GIOKOS: Thank you for joining us. We'll be back in just a moment, first a highlight from "MAKE, CREATE, INNOVATE."

[16:50:00] (COMMERCIAL BREAK)

GIOKOS: Bright, fast and flashy, Ferraris are unmistakable. But criminal carmakers might have you confused from sawn off serial numbers, to

counterfeit chassis those hot wheels worth the heft price tag, here is Nina dos Santos with more.

(BEGIN VIDEOTAPE)

NINA DOS SANTOS, CNN MONEY EDITOR: Red and yellow. Ferraris like this are unmistakable. And their uniqueness has made then desirable for decades.

The history and the high price tag, sometimes come hidden surprises under the hood.

JOE MACARI, DIRECTOR, MACARI FERRARI: This is an engine when we send it back to the factory, they worked out from the internal number and a

multitude of other numbers et cetera. That this actually wasn't what it purported to be.

DOS SANTOS: Those serial numbers sawn off engines to chassis rebuilt from crashed cars and entire body work swapped. Criminals have found elaborate

ways of making money in a classic car market that is up 500 percent in ten years, largely by altering models to make them seem rarer.

At this London workshop the owner says he has seen it all. What was the worst thing you have seen someone try to sell you that turned out to be a

fake?

MACARI: There was a 250-short wheel base car from Italy, I think it was one of three, and the car had been destroyed, all that was left was a few

bits of chassis, and it was the third time the car had been offered but it wasn't even the same car that had been offered the time before.

DOS SANTOS: To protect their pedigree supercar makers have now began to offer owner's authentication services. Turn dealers like these into

detectives.

Do you have to break this kind of news to some of your customers to say, well, actually, something inside your vehicle in not what you thought it

was? And what is their response?

MACARI: It is not an easy conversation to have and unfortunately, we've had to have it more times than we would like. Some are pretty chilled

about it, other are adamant that it could not possibly be their car that would have something wrong with it.

DOS SANTOS: Gradually, these graceful gas guzzlers are being checked for signs of tampering and fixed, keeping them market worthy for many more

years to come. Nina dos Santos CNN Money, London.

(END VIDEOTAPE)

GIOKOS: So, Hollywood lost a legend from the glamorous '50s and '60s. Debbie Reynold was 84 years old. Her death would be sad news at any time

the shock is that Reynolds passed away the day after her daughter, actress Carrie Fisher. CNN's Paul

Vercammen looks back at her life and career.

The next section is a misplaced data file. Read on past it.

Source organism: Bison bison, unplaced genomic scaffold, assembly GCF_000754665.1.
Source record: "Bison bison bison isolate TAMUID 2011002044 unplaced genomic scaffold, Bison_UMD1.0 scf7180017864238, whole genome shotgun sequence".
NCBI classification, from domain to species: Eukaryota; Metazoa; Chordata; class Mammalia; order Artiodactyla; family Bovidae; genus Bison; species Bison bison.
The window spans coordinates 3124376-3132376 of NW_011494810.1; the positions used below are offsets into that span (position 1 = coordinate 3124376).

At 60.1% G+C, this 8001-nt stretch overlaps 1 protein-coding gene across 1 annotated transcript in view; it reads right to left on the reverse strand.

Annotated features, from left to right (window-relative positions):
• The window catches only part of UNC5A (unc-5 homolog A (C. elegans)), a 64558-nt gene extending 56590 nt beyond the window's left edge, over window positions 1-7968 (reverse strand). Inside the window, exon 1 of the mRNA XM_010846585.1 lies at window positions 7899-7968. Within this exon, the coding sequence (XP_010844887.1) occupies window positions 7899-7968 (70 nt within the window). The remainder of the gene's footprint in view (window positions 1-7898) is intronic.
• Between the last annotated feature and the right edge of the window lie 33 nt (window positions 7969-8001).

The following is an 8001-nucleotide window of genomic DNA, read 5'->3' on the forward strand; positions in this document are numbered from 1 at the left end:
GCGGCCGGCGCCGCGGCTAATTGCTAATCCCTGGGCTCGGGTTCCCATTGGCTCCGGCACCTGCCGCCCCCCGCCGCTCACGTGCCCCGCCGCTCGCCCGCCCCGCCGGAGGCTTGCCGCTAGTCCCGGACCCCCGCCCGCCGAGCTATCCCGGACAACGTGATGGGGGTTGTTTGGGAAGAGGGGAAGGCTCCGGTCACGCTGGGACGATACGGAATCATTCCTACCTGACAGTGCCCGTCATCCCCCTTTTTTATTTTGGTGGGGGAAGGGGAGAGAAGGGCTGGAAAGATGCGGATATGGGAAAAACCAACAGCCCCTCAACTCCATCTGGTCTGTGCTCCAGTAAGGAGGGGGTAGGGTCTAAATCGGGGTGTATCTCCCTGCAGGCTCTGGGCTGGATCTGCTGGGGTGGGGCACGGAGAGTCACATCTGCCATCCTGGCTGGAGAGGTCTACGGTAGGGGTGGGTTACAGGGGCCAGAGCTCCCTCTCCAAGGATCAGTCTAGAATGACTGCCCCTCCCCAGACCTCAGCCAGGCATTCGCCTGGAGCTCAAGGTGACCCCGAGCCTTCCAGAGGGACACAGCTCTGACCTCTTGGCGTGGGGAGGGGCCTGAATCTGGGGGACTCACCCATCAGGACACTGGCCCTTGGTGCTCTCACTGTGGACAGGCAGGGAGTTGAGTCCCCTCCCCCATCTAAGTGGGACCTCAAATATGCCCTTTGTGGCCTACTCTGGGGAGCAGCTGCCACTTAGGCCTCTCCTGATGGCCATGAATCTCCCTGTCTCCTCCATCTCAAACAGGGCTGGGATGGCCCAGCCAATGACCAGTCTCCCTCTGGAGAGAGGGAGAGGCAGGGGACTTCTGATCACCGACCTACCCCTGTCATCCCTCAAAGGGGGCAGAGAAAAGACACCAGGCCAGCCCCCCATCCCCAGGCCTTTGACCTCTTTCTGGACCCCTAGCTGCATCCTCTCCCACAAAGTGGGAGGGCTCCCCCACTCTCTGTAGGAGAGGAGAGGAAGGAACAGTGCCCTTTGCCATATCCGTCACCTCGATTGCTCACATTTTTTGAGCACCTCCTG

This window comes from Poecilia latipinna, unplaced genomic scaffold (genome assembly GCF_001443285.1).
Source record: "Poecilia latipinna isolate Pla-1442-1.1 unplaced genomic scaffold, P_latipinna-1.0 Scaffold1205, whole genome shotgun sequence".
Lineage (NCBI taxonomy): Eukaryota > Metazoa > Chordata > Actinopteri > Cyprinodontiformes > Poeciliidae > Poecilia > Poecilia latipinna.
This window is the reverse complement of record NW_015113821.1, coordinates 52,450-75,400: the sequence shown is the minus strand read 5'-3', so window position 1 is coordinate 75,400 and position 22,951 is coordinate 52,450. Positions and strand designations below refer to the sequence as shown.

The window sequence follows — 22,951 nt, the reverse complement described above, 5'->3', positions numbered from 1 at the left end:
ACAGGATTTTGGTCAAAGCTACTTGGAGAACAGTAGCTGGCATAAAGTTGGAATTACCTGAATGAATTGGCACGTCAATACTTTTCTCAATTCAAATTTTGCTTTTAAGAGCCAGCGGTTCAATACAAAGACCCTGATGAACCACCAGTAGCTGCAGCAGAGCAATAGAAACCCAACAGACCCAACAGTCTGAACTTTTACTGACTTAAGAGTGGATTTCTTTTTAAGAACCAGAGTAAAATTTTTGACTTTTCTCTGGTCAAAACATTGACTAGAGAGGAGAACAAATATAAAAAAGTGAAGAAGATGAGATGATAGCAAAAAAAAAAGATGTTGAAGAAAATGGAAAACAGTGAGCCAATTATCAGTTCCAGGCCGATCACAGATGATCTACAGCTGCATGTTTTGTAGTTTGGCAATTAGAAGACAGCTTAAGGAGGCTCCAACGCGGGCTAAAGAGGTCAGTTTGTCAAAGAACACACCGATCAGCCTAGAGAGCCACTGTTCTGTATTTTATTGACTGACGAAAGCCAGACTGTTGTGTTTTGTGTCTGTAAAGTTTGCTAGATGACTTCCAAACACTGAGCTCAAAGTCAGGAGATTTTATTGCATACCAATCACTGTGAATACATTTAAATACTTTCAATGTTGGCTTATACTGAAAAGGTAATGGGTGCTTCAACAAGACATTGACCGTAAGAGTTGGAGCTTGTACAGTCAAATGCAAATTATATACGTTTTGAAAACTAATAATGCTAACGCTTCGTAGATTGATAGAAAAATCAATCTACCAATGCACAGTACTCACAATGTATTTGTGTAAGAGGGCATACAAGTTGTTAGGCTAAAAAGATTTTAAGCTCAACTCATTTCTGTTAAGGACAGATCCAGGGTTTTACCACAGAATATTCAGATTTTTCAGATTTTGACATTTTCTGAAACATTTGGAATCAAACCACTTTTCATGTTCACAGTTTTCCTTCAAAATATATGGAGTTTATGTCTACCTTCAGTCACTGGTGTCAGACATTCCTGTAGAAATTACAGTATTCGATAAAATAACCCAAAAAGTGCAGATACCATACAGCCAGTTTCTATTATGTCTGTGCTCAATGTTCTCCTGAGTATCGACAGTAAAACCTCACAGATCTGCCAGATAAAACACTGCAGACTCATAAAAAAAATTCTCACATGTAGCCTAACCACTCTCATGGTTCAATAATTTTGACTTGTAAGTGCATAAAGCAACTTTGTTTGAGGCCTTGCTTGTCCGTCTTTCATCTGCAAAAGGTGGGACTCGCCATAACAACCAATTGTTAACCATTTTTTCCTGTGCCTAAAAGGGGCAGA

(BEGIN VIDEOTAPE)

PAUL VERCAMMEN, CNN CORRESPONDENT: Singer, dancer, actress Debbie Reynolds was a Hollywood triple threat and America's sweet heart. Her film career

began at the age of 16 after being spotted in a beauty pageant. Her star launched just a few later after a spirited performance opposite Gene Kelly

and Donald O'Connor in 1952's "Singing in the Rain".

DEBBIE REYNOLDS, ACTRESS: They picked me to be in "Singing in the Rain" and then they locked me in a big old studio, and for three months I had

five teachers. One for tap, ballet, jazz, modern. And I just worked, worked, worked,

worked until I just fell apart.

VERCAMMEN: Other notable roles followed including 1957's "Tammy and the Bachelor" which resulted in her number one hit song "Tammy." She played

opposite Gregory Peck in "How the West Was Won" and her performance in the "Unsinkable Molly Brown" earned her an Oscar nomination.

Beloved on screen, but at times her life off screen overshadowed her success. She had two children with her first husband crooner, Eddie

Fisher, producer Todd Fisher and actress and author Carrie Fisher who decide just one day before her mother.

[16:55:00] In 1959, the marriage ended in a highly-publicized divorce when Fisher left Reynolds to marry her close friend, Elizabeth Taylor. A

painful betrayal, Reynolds was able to joke about the scandal years later.

REYNOLDS: I was a girl scout. I was a simple little girl, and that's what I was, and he fell madly in love with Elizabeth. Now I understand so many

years later, and it is in the past.

VERCAMMEN: Her second and third marriages also ended in divorce each time causing her financial pain. However, she been quietly collecting Hollywood

memorabilia over the years that would prove to be a wise investment. In 2011 she sold Marilyn Monroe's white subway dress at an auction for $4.6

million. She also never quit performing though she stepped away from film, for much of her career Reynolds continued to entertain on Broadway stages

and in Las Vegas night clubs. Her wide array of work was recognized in 2015 when the Screen Actors Guild honored Reynolds with a lifetime

achievement award.

Reynolds said she loved every minute she spent in show business in her 2013 autobiography "Unsinkable." She credited the love she had for her friends

and family for her personal and professional resiliency. And it was that spark and sense of humor along her talent that Reynolds will be remembered

for.

(END VIDEOTAPE)

GIOKOS: What a loss of two wonderful women over two days. Well, that is it for QUEST MEANS BUSINESS. Tomorrow is the last trading day of the year.

Don't miss it, we'll be bringing you the markets as they close tomorrow. I'm Eleni Giokos in New York. I'll see you tomorrow, cheers.

END